Boots leaves Justice for NPR and beyond

His first stop will be the National Performance Review, where he will spend six months
on an online security project. After that, Boots, the director of systems technology at
Justice, will be job hunting again.


"I really think that at the end of the six months, I will have given the
Department of Justice and the National Performance Review their money's worth, and I will
be ready to move on to something new," Boots said.


Until Justice names a replacement, Boots' aide, Betty Brown, will handle his duties.


Mark Boster, Justice's deputy chief information officer, said, "Andy has been at
Justice for some time, and he has grown increasingly frustrated in his current position. I
think this offers him an opportunity to re-energize himself and move on to other
opportunities."


Boots said he would consider future jobs with Justice bureaus, such as the Immigration
and Naturalization Service or the Bureau of Prisons. He also will look at the state and
local government arena, possibly even industry.


Boots said his reasons for leaving Justice are a mixed bag of professional frustrations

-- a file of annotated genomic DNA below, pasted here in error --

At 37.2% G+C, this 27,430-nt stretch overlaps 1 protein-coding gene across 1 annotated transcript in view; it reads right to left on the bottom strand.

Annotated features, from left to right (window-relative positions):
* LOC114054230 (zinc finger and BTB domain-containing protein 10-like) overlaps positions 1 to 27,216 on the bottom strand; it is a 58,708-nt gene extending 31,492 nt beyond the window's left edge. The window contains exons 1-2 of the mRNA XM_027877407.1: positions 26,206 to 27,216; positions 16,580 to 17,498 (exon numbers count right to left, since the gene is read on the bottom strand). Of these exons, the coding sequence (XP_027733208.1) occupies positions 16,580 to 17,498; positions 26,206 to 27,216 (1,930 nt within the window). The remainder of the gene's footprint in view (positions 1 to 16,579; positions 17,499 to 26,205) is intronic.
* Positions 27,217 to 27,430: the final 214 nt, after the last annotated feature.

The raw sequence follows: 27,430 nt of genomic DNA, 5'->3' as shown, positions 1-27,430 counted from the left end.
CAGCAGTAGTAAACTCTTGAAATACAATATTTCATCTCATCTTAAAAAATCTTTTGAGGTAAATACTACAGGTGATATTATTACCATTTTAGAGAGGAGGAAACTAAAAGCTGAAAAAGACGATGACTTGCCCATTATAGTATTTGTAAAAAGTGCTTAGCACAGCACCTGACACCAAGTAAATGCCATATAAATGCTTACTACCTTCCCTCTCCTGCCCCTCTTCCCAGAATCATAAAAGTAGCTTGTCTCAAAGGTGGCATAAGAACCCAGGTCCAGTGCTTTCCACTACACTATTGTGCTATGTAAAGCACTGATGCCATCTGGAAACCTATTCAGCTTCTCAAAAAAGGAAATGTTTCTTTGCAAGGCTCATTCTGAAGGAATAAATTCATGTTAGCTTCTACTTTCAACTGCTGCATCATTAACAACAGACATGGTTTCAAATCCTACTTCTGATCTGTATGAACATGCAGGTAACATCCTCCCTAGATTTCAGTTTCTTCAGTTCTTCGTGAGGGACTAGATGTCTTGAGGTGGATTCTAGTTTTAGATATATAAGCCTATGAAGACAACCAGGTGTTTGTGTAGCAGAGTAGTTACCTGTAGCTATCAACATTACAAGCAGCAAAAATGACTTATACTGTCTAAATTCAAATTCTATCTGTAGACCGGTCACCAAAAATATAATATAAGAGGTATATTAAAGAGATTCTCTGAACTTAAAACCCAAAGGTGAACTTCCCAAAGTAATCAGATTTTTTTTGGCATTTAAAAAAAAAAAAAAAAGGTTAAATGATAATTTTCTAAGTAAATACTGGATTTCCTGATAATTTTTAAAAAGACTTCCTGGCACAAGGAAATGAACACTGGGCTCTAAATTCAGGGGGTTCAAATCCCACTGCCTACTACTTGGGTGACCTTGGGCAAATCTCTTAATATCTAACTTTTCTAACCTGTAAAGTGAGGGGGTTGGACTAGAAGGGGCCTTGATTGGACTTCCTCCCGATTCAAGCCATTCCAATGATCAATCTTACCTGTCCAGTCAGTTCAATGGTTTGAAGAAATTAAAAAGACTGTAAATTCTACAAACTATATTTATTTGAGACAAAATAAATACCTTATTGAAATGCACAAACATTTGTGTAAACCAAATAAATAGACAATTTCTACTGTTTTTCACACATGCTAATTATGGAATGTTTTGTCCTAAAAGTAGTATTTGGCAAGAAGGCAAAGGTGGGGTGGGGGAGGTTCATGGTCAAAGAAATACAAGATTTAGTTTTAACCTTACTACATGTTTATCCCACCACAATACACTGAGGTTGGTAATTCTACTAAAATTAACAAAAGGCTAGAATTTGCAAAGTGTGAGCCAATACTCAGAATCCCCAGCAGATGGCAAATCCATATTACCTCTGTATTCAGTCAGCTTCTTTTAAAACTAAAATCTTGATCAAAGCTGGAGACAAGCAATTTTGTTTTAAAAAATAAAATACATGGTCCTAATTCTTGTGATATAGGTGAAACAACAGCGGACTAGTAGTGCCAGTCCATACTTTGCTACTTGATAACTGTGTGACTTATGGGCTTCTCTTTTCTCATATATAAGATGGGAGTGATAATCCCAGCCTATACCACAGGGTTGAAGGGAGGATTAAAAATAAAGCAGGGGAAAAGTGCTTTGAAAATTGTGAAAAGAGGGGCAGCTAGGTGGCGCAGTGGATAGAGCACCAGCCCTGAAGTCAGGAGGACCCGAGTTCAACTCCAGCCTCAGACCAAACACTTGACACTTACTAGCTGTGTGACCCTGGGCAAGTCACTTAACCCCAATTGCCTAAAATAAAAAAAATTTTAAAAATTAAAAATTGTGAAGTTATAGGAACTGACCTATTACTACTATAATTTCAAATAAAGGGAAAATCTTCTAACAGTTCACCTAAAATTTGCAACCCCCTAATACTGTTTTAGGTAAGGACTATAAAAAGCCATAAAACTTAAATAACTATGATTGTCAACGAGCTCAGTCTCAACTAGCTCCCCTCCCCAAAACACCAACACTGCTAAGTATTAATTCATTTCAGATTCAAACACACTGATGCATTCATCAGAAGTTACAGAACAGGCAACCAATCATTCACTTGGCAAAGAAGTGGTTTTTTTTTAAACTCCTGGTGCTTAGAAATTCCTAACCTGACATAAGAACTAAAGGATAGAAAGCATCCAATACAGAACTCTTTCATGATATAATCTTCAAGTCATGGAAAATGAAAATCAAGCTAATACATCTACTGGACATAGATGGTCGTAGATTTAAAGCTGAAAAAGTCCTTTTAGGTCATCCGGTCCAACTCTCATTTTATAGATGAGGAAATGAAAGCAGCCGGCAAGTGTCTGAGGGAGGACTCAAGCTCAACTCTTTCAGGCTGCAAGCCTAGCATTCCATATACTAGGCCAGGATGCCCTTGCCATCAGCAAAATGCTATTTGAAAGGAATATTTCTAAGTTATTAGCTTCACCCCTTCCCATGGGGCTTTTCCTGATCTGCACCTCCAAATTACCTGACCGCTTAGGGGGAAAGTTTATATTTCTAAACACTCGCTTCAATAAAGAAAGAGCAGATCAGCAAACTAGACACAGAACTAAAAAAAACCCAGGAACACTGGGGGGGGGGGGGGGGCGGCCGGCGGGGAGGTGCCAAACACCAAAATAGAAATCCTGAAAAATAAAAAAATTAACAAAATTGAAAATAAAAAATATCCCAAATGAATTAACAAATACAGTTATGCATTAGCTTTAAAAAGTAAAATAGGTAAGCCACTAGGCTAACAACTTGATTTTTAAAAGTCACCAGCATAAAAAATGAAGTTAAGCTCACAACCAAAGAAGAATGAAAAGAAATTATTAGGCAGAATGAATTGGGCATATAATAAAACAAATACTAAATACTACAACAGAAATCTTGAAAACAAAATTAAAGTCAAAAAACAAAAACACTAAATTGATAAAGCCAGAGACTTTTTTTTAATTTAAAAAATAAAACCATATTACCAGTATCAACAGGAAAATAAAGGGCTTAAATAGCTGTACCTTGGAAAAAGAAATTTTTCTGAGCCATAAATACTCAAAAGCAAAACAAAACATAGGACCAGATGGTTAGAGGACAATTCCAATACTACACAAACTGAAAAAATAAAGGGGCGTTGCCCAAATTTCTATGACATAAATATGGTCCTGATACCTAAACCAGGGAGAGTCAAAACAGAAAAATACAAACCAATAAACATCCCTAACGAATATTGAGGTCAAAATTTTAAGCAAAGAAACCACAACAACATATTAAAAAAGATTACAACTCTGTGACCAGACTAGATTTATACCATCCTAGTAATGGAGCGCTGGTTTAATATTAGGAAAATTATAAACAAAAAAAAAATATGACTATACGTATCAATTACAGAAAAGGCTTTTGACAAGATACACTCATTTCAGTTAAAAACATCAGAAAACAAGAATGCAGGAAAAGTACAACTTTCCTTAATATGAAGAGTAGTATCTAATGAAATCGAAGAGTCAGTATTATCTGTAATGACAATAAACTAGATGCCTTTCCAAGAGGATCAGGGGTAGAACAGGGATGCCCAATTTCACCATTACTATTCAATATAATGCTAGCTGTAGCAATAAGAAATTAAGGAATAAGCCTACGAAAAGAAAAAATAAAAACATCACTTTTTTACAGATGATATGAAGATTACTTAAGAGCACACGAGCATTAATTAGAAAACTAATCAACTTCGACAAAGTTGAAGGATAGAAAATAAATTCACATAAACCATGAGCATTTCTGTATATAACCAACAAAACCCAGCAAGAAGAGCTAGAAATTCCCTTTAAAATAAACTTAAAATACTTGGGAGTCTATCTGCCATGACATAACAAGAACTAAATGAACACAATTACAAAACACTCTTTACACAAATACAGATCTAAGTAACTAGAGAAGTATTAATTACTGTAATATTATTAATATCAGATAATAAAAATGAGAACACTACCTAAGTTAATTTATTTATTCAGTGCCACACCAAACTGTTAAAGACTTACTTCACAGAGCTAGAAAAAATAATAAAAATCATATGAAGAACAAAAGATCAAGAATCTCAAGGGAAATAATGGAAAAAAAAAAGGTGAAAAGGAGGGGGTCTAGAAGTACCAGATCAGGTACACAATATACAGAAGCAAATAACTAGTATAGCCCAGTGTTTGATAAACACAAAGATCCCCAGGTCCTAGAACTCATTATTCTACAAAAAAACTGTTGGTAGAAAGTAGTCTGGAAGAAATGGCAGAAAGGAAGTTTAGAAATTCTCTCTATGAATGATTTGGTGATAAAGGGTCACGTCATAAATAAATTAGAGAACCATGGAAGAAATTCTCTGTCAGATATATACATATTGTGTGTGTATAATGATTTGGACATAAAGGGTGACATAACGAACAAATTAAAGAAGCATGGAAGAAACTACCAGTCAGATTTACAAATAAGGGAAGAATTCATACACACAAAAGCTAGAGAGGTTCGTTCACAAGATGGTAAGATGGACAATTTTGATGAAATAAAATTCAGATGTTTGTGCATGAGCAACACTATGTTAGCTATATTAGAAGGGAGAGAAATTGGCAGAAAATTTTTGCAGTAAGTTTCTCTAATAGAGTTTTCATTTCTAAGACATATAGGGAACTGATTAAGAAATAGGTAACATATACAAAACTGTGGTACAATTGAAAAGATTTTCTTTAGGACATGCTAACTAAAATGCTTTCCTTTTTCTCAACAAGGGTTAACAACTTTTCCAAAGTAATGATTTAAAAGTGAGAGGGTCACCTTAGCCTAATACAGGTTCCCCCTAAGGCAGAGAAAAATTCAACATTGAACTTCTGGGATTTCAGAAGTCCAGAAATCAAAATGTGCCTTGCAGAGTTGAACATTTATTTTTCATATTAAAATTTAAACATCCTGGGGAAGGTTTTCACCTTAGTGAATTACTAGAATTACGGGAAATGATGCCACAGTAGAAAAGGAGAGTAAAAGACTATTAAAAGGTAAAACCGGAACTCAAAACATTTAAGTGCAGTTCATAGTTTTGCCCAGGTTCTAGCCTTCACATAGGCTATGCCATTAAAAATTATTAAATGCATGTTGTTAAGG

and personal uncertainties.


"I feel stalled. I was sitting in a meeting some time ago and said, 'You know, I
had exactly this meeting three years ago. Different people, same topic, same problems,'
" he said.


"And also, this is sort of a midlife crisis. I am past 50, and my children have
all left home and are getting married, and I am just looking to do something new with my
life," he added.


He said what he finds most frustrating is the government's inability to keep up with
industry salaries.


"There is a sort of sadness that I have that the whole department has not been
able to retain the right kind of people," Boots said. The people there are dedicated
and bright, but when someone leaves, it takes too long to find an adequate replacement, he
added.


Boots said his primary focus at NPR will be working on how the government can offer
more online services while guaranteeing privacy and data security.


"I have never had the security and privacy portfolios together and this really
excites me," he said.


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